Why Ohio gas prices are so #%%$# high

Don't Waste Your Money

NewsChannel5 viewers have been emailing  and calling the station all week asking why Ohio gas prices are so high, when the price of oil is plunging.

The price of regular gas shot up 30 cents this week across most of northern Ohio . Last week, a gallon of regular gasoline was $3.43. On Monday, $3.57 and on Thursday, it was as high as $3.79.

This comes the same time crude oil has fallen from $100 to $83 a barrel, and when local travelers are finding gas as low as $2.99 in Tennessee and Myrtle Beach, S.C. 

"I just filled up for $3.10 in Tennessee," Sam Keifer of Alexandria, Ky., said. "Ohio prices are insane!"

What's going on?

Not Summer Blend This Time

Don't blame cleaner summer grade gasoline for the recent spike at the pump. Experts said that switchover happened in April and accounts for about a five-cent increase per gallon, NewsChannel5's Paul Kiska reported.

So what's to blame for the spike in prices at the pumps now?

AAA reports that the national average is $3.54. But the group says in Ohio the average price has soared to $3.73 a gallon this week, with $3.79 in much of the Cleveland area.

Even many gas station owners are frustrated because they say if a big chain like a box store or grocery store chain raises its prices, the little gas station across the street has to raise its price.

Otherwise they'll sell out of the lower priced gas before the next supply, and no one will go in the store to buy anything if they have no gas. They can't risk running out.

Raising Prices to make up for Recent Losses?

One of Ohio's largest gas seller, Speedway, won't talk about how it sets prices.

But Terry Flemming with the Ohio Petroleum Council said he believes one of the big chains raised their prices to make up for money lost when oil prices were high. Some Ohio stations claim they were losing money when pump prices recently dropped to $3.49 in some areas.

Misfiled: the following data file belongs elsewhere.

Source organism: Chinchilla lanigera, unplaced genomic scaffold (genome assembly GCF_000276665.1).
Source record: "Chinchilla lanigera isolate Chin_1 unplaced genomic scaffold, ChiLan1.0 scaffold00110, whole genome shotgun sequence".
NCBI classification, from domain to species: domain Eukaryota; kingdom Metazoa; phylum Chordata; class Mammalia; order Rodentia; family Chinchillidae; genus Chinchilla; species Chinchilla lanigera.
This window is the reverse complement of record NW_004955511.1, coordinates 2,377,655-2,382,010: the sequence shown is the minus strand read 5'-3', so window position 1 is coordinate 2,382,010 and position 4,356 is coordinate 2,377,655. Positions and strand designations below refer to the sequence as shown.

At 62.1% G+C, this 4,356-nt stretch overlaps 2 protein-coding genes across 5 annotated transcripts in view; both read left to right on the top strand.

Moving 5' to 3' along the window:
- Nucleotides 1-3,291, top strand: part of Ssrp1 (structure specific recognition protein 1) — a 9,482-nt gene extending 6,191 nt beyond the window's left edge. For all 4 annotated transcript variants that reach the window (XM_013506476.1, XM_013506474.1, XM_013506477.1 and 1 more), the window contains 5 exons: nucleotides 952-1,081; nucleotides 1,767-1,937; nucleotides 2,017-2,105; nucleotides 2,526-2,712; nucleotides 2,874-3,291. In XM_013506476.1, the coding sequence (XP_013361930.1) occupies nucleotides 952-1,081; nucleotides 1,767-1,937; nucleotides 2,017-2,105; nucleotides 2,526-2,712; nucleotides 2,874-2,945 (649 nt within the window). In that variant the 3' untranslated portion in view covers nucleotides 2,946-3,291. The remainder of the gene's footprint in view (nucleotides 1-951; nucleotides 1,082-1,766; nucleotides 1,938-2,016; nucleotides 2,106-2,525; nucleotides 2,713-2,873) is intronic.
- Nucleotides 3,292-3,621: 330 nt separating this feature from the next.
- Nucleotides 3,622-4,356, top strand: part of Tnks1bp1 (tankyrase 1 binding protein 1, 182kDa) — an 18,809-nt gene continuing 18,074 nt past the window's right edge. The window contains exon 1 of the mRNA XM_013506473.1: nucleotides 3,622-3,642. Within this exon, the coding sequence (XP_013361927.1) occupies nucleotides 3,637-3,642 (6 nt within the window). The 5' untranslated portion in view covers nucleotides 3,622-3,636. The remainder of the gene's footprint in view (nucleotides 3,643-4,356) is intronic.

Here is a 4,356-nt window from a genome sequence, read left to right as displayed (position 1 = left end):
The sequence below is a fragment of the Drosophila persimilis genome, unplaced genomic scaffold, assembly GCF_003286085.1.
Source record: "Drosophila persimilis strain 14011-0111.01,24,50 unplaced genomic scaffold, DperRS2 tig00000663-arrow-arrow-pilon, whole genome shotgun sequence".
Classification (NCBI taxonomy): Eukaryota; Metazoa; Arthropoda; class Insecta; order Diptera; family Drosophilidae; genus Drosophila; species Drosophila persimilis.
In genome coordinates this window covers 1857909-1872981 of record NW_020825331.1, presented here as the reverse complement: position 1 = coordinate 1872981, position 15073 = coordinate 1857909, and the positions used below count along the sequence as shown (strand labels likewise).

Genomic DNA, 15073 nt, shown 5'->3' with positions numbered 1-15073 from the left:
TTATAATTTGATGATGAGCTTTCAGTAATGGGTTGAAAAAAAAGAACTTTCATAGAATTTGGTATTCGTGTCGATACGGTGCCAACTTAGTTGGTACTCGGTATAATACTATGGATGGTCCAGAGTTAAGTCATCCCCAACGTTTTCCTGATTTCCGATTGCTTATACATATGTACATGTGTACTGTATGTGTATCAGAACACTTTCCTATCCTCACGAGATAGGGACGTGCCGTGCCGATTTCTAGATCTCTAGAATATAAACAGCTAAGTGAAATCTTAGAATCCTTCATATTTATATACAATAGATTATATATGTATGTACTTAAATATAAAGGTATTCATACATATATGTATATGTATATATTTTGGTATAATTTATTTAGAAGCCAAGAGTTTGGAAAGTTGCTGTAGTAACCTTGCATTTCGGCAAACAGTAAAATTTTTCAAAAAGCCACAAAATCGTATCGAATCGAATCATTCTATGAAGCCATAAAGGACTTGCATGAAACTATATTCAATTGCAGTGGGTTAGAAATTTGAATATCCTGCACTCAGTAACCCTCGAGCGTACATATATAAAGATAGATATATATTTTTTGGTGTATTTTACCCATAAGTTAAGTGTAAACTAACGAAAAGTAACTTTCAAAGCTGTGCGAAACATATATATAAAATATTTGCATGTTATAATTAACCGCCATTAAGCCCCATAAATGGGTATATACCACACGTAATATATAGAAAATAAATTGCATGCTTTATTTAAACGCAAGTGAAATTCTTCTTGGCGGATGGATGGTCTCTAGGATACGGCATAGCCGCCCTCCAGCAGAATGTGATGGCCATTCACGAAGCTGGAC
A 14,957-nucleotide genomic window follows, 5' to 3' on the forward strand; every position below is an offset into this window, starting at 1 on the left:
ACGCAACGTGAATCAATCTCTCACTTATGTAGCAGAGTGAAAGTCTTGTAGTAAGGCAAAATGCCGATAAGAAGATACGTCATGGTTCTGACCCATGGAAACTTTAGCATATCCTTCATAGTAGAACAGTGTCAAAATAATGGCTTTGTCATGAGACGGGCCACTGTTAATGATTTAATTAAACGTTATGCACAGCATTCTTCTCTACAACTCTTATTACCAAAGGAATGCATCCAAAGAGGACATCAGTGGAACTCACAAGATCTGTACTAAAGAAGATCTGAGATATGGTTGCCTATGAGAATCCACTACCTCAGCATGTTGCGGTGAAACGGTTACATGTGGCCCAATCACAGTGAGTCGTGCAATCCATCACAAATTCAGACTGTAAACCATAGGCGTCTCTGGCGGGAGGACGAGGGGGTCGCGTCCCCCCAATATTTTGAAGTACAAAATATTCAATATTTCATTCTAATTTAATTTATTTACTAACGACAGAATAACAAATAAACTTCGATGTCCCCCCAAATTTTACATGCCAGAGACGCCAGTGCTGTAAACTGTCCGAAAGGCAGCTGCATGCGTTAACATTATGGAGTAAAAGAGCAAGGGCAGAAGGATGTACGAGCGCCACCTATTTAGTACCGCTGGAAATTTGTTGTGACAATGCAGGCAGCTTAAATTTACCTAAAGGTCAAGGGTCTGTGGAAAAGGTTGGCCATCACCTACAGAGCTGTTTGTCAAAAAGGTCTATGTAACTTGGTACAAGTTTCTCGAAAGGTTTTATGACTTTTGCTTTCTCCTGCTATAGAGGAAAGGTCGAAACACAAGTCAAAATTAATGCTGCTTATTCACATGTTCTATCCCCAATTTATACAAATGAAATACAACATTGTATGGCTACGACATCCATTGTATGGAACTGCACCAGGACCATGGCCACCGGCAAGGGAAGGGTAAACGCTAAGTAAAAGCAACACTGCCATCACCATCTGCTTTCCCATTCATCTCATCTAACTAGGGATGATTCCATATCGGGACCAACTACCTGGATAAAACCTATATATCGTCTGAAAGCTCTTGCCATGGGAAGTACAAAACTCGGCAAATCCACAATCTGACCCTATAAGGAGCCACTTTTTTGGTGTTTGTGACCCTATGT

Pat LaVecchia, owner of Pat's Auto Service on Detroit Road, who is on the Board of Directors for the Ohio Petroleum Retailers Association agrees.

LaVecchia said the spike at the pump came as a shock to him and makes no sense, especially because the price of oil has dropped 40 percent the past two months, and should've meant about a 30 to 50 cent drop per gallon of gas at the pump.

LaVecchia believes big oil companies will blame a distribution or refinery problem in the Midwest, but said it's probably a case of just trying to make bigger profits.

For the latest gas prices around northeast Ohio go to http://www.wcpo.com/subindex/traffic/gas_prices to use our interactive map.

To download money-saving gas apps go to http://www.wcpo.com/dpp/news/science_tech/money-saving-gas-apps.

As always, don't waste your money.


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